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Thyme - Thymus vulgaris

Throughout the years, Thyme has indeed proved to be an effective herbal support for respiratory and digestive functions. European herbal medicine texts recognize Thyme for soothing the bronchial and upper respiratory system.

Thyme is a strong antiseptic used externally for infected cuts and scrapes and infernally for oral and respiratory infections. Oil of thyme is the main ingredient in the mouthwash Listerine. Bath washes made from teas of thyme allowed to cool treat fungal infections such as athlete's foot and also vaginal yeast infections. Thyme contains tannins that cause proteins in skin to cross-link, forming a barrier to infection.

In 1725 a German apothecary discovered that the plant's essential oil contains a powerful disinfectant called thymol that is effective against bacteria and fungi. Thymol also acts as a expectorant, loosening phlegm in the respiratory tract so that it can be coughed up. Later herbalists listed thyme for these uses and as remedy for numerous other complaints, including diarrhoea and fever. They prescribed the oil externally as an antiseptic for fungal infections such as athlete's foot. Thymol is a powerful antiseptic for both internal and external use; it is also employed as a Deodorant and local anaesthetic. It is extensively used to medicate gauze and wool for surgical dressings. It resembles carbolic acid in its action, but is less irritant to wounds, while its germicidal action is greater. It is therefore preferable as a dressing and during recent years has been one of the most extensively used antiseptics.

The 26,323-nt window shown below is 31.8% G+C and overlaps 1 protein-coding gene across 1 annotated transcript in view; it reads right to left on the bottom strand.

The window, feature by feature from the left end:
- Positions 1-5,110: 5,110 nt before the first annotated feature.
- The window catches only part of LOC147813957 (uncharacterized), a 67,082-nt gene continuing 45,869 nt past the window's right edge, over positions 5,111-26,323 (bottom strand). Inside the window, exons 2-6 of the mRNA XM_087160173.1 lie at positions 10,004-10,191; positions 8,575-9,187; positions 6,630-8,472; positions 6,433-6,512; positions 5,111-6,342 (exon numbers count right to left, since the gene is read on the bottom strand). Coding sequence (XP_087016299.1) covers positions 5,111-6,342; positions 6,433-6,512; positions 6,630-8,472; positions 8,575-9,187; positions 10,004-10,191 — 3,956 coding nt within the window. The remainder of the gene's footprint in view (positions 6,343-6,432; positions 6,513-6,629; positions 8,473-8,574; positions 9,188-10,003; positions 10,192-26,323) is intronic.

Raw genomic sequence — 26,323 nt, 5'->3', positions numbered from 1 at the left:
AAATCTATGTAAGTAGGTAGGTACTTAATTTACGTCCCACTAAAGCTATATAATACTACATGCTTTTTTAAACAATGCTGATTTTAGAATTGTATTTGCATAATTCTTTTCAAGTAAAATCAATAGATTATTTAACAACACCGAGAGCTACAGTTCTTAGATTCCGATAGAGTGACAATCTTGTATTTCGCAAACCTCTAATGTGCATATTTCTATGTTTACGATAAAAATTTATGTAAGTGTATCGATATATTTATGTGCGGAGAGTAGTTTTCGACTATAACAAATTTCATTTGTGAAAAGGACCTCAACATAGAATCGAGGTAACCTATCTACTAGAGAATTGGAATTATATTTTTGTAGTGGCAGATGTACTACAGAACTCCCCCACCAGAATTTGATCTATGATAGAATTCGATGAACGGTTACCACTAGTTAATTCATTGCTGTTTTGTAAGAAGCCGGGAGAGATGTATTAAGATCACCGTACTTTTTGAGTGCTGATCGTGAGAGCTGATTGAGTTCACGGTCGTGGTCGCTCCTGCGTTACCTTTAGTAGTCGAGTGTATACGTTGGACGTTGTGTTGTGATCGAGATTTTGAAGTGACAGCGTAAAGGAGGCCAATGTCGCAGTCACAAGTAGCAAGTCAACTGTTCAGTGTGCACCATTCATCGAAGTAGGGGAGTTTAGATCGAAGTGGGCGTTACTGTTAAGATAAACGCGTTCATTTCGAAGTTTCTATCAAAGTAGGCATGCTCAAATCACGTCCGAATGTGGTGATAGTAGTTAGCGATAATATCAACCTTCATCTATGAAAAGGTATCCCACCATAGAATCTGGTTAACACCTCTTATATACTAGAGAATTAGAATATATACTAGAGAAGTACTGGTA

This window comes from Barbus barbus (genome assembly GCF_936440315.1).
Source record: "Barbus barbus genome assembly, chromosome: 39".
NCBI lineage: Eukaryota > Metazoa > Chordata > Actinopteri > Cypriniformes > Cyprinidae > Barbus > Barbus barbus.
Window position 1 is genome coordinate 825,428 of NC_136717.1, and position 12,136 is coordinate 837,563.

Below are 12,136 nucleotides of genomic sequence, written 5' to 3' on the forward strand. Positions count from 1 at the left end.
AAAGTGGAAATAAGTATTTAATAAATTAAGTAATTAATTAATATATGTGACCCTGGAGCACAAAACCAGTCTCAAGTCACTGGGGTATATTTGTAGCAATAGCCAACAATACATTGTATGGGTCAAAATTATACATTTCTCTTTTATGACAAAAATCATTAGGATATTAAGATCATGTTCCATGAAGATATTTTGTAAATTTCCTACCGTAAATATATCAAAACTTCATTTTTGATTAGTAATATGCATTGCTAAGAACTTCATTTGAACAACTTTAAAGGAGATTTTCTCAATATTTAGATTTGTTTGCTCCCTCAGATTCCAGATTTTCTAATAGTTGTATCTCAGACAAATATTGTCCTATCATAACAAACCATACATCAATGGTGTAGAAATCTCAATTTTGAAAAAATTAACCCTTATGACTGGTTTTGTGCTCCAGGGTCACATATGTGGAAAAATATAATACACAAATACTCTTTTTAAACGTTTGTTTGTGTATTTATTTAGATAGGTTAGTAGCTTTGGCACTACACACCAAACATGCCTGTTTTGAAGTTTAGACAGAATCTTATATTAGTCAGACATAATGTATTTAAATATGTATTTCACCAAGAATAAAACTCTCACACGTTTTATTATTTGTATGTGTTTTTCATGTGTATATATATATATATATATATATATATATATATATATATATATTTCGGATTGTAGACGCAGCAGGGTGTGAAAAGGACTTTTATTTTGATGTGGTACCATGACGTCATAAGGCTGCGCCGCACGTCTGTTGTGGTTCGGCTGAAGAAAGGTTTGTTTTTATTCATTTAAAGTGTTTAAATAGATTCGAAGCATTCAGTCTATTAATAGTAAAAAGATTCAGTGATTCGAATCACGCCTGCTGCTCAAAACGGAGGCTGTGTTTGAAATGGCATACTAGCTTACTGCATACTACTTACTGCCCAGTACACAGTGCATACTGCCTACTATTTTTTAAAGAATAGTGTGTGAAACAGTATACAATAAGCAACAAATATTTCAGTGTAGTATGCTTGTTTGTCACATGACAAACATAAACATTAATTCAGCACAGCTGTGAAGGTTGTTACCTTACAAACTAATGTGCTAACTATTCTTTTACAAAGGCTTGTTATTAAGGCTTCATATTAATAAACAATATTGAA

The pounded herb, if given fresh, from 1 to 6 OZ. daily, mixed with syrup, has been employed with success as a safe cure for whooping cough. An infusion made from 1 OZ. of the dried herb to 1 pint of boiling water, sweetened with sugar or honey, is also used for the same purpose, as well as in cases of catarrh and sore throat, given in doses of 1 or more tablespoonsful, several times daily. The wild plant may be equally well used for this.

No one should take thyme oil internally. Women who are pregnant should not drink thyme tea, although small amounts of thyme used in cooking do not cause side effects. Do not take thyme as a medicine if you have a duodenal ulcer or if you have thyroid dise
This information is intended for educational and informational purposes only. It should not be used in place of an individual consultation or examination or replace the advice of your health care professional and should not be relied upon to determine diagnosis or course of treatment.